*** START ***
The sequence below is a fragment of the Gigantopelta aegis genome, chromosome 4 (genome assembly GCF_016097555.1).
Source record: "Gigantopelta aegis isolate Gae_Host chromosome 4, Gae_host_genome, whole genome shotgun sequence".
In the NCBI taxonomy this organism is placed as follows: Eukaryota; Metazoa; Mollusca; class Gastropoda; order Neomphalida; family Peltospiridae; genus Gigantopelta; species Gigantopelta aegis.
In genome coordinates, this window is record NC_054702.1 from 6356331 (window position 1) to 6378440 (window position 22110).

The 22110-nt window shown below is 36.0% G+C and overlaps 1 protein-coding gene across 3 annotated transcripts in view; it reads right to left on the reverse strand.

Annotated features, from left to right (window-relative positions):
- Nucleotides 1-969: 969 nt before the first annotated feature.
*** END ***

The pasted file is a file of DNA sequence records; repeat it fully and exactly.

The sequence below is a fragment of the Gigantopelta aegis genome, chromosome 4 (genome assembly GCF_016097555.1).
Source record: "Gigantopelta aegis isolate Gae_Host chromosome 4, Gae_host_genome, whole genome shotgun sequence".
In the NCBI taxonomy this organism is placed as follows: Eukaryota; Metazoa; Mollusca; class Gastropoda; order Neomphalida; family Peltospiridae; genus Gigantopelta; species Gigantopelta aegis.
In genome coordinates, this window is record NC_054702.1 from 6356331 (window position 1) to 6378440 (window position 22110).

The 22110-nt window shown below is 36.0% G+C and overlaps 1 protein-coding gene across 3 annotated transcripts in view; it reads right to left on the reverse strand.

Annotated features, from left to right (window-relative positions):
- Nucleotides 1-969: 969 nt before the first annotated feature.